Is the Trade Desk a buy it now?

Shares of The trading post (NASDAQ: TTD) closed at a record high of $111.64 last November. But as of this writing, shares of the ad-tech company are trading just above $50.

Like many other growth stocks, The Trade Desk’s stock has fallen over the past six months as rising interest rates and other macro headwinds sparked a retreat into more conservative investments. But does this decline represent a good buying opportunity for long-term investors?

Image source: Getty Images.

What does The Trade Desk do?

The Trade Desk operates the world’s largest independent demand-side platform (DSP) for digital ads, which enables ad agencies, advertisers and trade desks to bid on programmatic ad inventory and manage their own advertising. DSPs stand opposite to the advertising supply chain as sell-side platforms (SSPs) like magnite (NASDAQ: MGNI)that help publishers and digital media owners manage and sell their own advertising inventories.

The Trade Desk served over 1,000 clients in its last quarter while maintaining an impressive retention rate of over 95%. It primarily serves advertisements from mobile, desktop and connected television (CTV) platforms.

The company’s new platform, Solimar, helps advertisers navigate the latest privacy updates from Apple and Alphabetfrom Google by developing advertising campaigns with their first-party data (information collected directly from customers). It also adopts a newer technology called Unified ID (UID) 2.0, which eliminates the need for third-party cookies.

These upgrades bolster its mobile and desktop ads, but it currently derives most of its growth from its CTV business, which is growing rapidly as linear TV platforms fade and Ad-supported video streaming attract more viewers. In 2021, its number of advertisers spending more than $1 million on CTV ad campaigns nearly doubled from 2020.

During the company’s most recent conference call, CEO Jeff Green pointed out that he had spent “most of the past 10 years publicly predicting that netflix (NASDAQ:NFLX) and almost everyone would end up running ads,” a prediction that finally came true earlier this year with Netflix’s reluctant decision to launch an ad-supported tier.

How fast is The Trade Desk growing?

Trade Desk revenue grew 26% in 2020 as the initial impact of the pandemic strangled ad sales globally. But in 2021, its revenue rose 43% to $1.2 billion as lockdown measures were eased. Its adjusted net income in 2021 increased 36% to $456 million, and its adjusted earnings before interest, taxes, depreciation and amortization (EBITDA) increased 77% to $503 million for the year, which which increased its adjusted EBITDA margin for the whole of 2021 from 34% to 42%.

In the first quarter of 2022, revenue grew 43% year over year to $315 million, its adjusted net income increased 50% to $105 million and its adjusted EBITDA jumped 70 % to reach $121 million. This overall growth was impressive, given the difficulty of year-over-year comparisons:

Period

Q1 2021

Q2 2021

Q3 2021

Q4 2021

Q1 2022

Revenue growth (YOY)

37%

101%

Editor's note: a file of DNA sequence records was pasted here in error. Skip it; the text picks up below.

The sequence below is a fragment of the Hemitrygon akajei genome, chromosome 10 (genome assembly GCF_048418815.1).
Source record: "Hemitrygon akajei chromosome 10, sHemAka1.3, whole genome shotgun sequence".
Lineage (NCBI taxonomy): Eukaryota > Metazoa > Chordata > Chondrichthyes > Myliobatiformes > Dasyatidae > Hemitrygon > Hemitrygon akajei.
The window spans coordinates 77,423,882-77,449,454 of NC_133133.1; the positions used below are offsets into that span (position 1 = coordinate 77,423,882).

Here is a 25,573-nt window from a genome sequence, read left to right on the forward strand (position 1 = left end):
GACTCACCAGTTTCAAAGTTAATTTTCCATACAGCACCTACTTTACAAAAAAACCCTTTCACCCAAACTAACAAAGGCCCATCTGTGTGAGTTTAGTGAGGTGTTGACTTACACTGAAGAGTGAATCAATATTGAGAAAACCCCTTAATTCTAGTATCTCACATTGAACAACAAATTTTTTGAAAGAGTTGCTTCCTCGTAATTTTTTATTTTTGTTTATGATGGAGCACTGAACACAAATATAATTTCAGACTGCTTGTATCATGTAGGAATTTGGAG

39%

24%

43%

Adjusted EBITDA growth (YOY)

81%

708%

59%

25%

70%

Adjusted EBITDA margin

32%

42%

39%

48%

38%

Data source: The Trade Desk. YOY = year after year.

In the second quarter, it expects revenue to grow “at least” 30% year-over-year to more than $364 million, and adjusted EBITDA to grow about 3% to reach $121 million (implying an adjusted EBITDA margin of $33 million). %). Again, these growth rates are very high compared to its triple-digit growth rates in the prior year quarter.

He is seeing strong growth in travel, pets, food, beverage and shopping in a post-lockdown market, and he expects the upcoming U.S. midterm elections to generate additional favorable winds until the end of the year. It only generates a single-digit percentage of its revenue in Europe, which limits its exposure to the Russo-Ukrainian war, and it doesn’t grapple with supply chain disruptions like Magnite.

A solid outlook with a premium valuation

The Trade Desk gave no specific guidance beyond the second quarter, but analysts expect its revenue and adjusted EBITDA to grow 33% and 23%, respectively, for the whole of the year. Based on those expectations, its shares are trading at 16 times this year’s sales and 41 times its adjusted EBITDA.

Magnite – which is growing at a slower rate on a pro forma basis (which smooths its recent acquisitions) – trades at just three times this year’s sales and seven times its adjusted EBITDA. Therefore, The Trade Desk’s near-term growth could be capped by its premium valuations.

However, I believe The Trade Desk’s high growth rates, stable adjusted EBITDA margins and balanced exposure to the growing CTV advertising market still make it a good long-term investment. I would happily buy stocks at these levels, but I would also keep some of my dry powder at the average should a stock market crash further compress its valuations.

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Suzanne Frey, an executive at Alphabet, is a board member of The Motley Fool. Leo Sun has positions in Alphabet (A shares), Apple and Magnite, Inc. The Motley Fool has positions in and recommends Alphabet (A shares), Alphabet (C shares), Apple, Magnite, Inc, Netflix and The Trade Desk . The Motley Fool recommends the following options: long calls $120 in March 2023 on Apple and short calls $130 in March 2023 on Apple. The Motley Fool has a disclosure policy.

The views and opinions expressed herein are the views and opinions of the author and do not necessarily reflect those of Nasdaq, Inc.


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